The speaker of the poem offers himself to the Lord, presumably at an altar, as signified by the title and shape of the poem. The first couplet of the poem states, “A broken ALTAR, Lord thy servant rears / Made of a heart, and cemented with tears” (1-2). The poem states that the altar is broken, however, because this poem is metaphysical it is safe to assume that the speaker’s heart is broken too. The altar is not literally made of the speaker’s heart but the two objects are symbolically interchangeable. Stating the altar is “made of heart” and “cemented with tears” is textual evidence that verifies the brokenness of the speaker’s heart in comparison to the altar, and therefore reveals the metaphysical conceit at work within the poem.
Although Edwards did have the depiction of God’s wrath in mind when he performed this sermon, the main goal was to accurately describe to his audience their standing before God, or what dilemma they were in. Many modern readers view Edwards as a man who just wanted to call down fire and brimstone on his hearers, but Edwards just wanted to tell them what he thought to be true. According to the Bible, what he preached then is still true now. Sinners in the Hands of an Angry God "is intended to create a spiritual crisis by calling to the fore one's desperate and lost condition, which one may have been totally unaware of" (Harding 38).
Job initially doesn't understand why God does this because he has always been righteous in the sight of the Lord. His friends believe his suffering is a direct result from the sin in Job's life but as the text explains, they are clearly ignorant. Job questions God directly, however God challenges him to explain how the universe was created and how it is ordered. Job's error is his presumption that God's ways and his omnipotence are humanly comprehensible. God both rebukes Job and makes his most direct reply to Job's earlier question: "What is the Almighty, that we should serve him?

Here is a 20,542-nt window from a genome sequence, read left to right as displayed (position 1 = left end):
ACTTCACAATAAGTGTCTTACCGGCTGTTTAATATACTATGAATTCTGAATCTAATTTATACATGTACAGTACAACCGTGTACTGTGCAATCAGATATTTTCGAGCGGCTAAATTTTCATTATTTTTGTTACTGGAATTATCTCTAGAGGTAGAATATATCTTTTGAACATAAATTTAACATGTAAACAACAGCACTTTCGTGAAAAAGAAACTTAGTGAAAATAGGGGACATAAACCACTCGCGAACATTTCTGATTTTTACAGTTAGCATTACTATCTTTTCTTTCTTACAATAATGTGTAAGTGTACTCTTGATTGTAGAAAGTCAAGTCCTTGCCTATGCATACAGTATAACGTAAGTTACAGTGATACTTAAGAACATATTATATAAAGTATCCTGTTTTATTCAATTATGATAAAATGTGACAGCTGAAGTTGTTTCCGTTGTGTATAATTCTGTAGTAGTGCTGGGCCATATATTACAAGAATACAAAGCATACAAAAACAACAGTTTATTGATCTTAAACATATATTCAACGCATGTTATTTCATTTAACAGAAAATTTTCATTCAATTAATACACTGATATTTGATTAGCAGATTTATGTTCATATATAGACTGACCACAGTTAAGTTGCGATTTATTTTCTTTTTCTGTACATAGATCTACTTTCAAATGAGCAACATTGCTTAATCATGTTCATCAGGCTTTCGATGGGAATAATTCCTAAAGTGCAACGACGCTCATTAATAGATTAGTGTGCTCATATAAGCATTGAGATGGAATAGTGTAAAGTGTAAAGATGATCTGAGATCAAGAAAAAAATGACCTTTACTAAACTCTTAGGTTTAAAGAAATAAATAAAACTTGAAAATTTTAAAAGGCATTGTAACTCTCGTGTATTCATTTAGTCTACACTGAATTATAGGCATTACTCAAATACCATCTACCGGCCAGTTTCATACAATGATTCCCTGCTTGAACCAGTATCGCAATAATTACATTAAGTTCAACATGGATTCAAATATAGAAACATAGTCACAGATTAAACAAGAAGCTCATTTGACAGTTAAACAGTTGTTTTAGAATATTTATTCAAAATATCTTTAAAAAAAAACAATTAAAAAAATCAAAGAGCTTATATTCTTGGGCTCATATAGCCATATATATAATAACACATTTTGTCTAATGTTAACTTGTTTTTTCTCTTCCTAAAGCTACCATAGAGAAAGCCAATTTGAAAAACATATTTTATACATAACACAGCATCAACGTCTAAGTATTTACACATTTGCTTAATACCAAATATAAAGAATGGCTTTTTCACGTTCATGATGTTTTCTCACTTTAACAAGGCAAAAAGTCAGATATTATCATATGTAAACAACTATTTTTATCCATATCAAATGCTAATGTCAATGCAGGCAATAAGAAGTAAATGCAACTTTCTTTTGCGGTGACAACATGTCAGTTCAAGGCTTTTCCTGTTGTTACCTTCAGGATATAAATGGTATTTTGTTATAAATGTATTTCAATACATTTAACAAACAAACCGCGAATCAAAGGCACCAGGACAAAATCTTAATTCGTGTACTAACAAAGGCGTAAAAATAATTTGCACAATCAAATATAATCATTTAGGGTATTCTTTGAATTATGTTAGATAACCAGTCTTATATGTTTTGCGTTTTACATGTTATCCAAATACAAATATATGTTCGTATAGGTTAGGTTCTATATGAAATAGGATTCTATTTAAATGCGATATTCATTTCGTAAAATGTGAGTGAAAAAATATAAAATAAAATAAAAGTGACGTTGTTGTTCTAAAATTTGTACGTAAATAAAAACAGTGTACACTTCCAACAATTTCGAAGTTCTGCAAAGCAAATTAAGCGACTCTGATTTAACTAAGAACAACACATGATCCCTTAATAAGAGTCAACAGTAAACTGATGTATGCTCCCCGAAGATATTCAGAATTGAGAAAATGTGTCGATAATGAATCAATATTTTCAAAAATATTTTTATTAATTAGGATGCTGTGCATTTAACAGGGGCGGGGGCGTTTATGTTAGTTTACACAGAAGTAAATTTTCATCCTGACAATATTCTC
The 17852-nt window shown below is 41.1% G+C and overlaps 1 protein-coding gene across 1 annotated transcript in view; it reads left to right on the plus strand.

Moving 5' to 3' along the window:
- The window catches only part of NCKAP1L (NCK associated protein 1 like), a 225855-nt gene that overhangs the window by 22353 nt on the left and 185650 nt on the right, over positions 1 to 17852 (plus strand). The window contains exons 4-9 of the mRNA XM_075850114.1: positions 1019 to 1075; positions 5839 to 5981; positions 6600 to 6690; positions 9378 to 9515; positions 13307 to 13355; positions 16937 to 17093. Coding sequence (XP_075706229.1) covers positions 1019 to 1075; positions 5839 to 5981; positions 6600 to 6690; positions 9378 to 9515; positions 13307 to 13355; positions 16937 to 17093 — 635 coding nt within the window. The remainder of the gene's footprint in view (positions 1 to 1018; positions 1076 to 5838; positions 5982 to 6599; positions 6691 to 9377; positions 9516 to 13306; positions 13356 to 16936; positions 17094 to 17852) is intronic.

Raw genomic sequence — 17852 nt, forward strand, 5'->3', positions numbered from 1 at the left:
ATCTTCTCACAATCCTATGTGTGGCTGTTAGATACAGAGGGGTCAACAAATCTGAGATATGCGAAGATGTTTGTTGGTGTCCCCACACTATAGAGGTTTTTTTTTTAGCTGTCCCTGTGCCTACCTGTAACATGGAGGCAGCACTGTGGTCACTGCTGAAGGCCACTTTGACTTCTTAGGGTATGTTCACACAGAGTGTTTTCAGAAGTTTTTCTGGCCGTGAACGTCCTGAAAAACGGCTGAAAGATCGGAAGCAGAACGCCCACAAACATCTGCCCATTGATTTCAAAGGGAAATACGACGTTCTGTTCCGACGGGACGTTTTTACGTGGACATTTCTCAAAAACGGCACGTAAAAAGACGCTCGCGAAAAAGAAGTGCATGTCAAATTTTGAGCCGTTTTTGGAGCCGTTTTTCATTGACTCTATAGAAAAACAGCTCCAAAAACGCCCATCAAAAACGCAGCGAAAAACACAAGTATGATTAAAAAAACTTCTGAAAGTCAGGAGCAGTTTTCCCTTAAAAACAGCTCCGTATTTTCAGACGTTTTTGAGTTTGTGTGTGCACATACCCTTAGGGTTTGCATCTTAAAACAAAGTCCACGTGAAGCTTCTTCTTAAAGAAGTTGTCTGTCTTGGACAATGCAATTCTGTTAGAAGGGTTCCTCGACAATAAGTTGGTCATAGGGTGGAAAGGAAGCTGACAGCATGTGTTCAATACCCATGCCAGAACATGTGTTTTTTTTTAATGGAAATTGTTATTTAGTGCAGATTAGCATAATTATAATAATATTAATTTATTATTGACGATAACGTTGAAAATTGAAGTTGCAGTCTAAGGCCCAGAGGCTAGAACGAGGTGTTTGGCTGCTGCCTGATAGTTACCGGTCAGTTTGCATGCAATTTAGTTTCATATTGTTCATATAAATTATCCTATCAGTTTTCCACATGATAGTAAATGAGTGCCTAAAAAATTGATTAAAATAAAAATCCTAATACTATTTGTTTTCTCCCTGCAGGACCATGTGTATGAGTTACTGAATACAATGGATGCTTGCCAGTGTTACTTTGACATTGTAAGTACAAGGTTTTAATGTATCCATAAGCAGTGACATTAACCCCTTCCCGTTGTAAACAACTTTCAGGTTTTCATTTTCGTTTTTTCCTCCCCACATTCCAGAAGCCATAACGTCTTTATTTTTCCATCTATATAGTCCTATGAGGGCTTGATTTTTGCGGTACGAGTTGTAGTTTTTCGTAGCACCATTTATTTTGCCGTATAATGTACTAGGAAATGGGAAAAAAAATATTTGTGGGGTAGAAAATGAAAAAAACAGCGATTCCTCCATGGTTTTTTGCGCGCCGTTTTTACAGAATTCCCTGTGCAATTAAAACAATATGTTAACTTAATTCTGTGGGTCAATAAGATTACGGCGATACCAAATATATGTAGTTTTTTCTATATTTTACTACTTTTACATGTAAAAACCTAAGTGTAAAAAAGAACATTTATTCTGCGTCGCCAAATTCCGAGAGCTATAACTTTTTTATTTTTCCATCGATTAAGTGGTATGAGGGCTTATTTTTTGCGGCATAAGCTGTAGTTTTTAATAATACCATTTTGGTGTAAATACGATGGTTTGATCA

Finally, Sinners in the Hand of an Angry God shows Jonathan Edwards' passion for people to come to the same understanding of God as he (and most other Puritans) held. Through these three literary pieces we will see how the Puritan mind struggles with the goals of inner and outer piety, and how they concern themselves with the eternal position of their soul. Jonathan Edwards, as a model of Puritan life, lived a life that concerned itself greatly with appearing and feeling godly. Most of the Personal Narrative shows Edwards in a struggle between delighting in God, and returning "like a dog to his vomit," (176) and going the way of sin. It seems, though, as Edwards grew in his faith, his concern for piety grew even further.
C.S. Lewis directly assess how a metaphorical view of modernism has hindered the Christian view by stating, “Almost our whole education has been directed to silencing this shy, persistent, inner voice; almost all our modern philosophies have been devised to convince us that the good of man is to be found on this earth”(Lewis 620). This conflicts with Christian theism because Christians believe that God is the ultimate reality. Theism and modernism conflict with metaphysical questions and also with epistemological questions. Theism believes that God is the giver of all wisdom and knowledge, while modernism comes from a more selfish point of view that knowledge is gained by oneself, through reason and logic.